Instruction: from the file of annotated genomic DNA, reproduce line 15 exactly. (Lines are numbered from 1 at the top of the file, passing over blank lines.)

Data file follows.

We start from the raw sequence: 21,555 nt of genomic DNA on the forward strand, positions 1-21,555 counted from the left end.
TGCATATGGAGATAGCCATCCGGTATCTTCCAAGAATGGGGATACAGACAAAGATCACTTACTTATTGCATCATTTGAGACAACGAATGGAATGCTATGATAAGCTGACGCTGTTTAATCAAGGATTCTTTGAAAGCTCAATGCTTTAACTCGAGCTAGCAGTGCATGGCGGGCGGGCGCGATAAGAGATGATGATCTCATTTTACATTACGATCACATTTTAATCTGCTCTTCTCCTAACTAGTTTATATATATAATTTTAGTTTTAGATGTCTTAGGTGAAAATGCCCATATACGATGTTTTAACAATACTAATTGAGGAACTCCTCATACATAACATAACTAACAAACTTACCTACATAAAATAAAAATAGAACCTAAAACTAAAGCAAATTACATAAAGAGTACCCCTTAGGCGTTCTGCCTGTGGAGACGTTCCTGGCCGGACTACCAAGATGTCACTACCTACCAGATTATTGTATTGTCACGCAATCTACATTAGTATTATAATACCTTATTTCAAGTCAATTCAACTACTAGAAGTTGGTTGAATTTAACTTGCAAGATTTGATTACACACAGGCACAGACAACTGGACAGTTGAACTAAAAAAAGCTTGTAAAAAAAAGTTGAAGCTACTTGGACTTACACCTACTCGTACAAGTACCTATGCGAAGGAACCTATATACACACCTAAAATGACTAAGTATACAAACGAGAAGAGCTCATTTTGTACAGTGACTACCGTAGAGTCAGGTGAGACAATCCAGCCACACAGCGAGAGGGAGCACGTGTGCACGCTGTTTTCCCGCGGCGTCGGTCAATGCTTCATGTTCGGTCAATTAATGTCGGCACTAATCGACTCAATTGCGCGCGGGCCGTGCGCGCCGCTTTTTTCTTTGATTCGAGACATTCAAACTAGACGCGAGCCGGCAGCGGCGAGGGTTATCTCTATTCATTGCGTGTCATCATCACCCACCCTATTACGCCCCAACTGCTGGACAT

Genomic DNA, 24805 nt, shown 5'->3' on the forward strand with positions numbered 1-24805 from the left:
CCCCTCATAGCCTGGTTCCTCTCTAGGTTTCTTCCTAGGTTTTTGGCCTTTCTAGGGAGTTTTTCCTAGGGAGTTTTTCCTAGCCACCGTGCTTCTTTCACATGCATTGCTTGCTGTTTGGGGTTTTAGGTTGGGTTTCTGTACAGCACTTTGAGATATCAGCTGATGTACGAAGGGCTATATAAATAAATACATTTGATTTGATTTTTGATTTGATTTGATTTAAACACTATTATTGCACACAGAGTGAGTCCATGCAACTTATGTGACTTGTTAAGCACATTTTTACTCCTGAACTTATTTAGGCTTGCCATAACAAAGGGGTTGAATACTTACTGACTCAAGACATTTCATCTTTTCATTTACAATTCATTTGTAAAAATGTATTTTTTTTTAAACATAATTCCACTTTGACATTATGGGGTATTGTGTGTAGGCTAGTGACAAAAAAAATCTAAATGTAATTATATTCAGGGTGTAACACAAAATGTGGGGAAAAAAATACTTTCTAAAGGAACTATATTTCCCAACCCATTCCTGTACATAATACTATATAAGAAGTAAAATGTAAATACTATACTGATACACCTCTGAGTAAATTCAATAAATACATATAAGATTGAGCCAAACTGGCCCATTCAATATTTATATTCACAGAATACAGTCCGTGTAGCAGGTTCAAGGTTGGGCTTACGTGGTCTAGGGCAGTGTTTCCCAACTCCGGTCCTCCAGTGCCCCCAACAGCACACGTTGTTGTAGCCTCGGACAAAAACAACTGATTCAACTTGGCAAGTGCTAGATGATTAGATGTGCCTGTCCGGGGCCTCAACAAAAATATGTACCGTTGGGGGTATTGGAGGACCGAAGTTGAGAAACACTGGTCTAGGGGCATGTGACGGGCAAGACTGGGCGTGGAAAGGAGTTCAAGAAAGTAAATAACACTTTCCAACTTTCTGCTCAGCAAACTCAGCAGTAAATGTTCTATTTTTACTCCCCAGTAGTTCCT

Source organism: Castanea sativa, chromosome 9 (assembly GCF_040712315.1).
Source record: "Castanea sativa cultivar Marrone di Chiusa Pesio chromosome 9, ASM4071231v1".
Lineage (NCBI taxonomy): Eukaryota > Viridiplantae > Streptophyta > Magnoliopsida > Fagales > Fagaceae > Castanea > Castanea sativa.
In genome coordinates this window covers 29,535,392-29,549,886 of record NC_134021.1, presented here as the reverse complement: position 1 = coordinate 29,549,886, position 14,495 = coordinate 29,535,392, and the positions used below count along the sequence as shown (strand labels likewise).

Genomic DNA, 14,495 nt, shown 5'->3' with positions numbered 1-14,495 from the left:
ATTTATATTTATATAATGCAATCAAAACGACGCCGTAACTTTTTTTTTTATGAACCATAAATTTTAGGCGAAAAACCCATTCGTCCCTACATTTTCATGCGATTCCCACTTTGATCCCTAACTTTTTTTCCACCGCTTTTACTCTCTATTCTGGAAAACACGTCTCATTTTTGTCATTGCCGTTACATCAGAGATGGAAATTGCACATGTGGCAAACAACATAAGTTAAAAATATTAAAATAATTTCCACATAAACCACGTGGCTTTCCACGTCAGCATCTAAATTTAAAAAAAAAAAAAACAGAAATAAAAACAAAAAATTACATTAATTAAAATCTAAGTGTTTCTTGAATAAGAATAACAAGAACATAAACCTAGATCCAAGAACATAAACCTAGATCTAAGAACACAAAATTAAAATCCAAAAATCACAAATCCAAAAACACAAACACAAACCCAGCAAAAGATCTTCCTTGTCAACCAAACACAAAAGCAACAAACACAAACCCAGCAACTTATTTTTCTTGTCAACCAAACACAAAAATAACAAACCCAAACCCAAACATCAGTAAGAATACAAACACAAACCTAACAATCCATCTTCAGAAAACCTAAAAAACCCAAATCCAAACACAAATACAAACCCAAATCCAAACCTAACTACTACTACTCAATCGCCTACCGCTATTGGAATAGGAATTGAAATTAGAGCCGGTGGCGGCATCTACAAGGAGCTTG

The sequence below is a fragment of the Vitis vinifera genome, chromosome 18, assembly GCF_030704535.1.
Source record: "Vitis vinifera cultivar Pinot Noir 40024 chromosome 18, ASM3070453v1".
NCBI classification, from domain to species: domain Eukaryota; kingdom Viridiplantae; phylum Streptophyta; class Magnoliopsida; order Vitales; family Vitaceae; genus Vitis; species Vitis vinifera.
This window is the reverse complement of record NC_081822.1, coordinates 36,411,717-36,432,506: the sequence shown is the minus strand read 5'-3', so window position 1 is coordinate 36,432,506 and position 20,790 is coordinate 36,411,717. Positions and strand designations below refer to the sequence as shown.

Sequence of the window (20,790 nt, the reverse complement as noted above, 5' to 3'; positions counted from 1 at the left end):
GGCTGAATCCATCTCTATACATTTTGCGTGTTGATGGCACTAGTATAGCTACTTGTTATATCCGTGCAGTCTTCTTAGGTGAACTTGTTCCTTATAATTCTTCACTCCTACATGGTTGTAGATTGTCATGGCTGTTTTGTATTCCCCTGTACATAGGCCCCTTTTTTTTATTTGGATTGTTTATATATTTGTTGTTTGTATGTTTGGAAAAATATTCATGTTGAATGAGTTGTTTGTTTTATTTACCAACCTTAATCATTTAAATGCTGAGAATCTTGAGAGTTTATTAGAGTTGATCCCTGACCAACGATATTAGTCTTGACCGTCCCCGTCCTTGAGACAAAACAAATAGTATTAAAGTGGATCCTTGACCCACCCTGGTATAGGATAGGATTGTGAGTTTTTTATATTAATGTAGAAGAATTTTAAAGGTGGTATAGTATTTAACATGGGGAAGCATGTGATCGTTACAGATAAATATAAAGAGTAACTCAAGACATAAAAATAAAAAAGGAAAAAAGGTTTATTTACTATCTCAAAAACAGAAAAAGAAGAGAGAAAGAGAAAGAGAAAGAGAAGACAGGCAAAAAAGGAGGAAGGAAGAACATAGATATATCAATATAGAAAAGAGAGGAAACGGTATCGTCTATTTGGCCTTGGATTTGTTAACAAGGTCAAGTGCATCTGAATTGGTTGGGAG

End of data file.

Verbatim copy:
Sequence of the window (20,790 nt, the reverse complement as noted above, 5' to 3'; positions counted from 1 at the left end):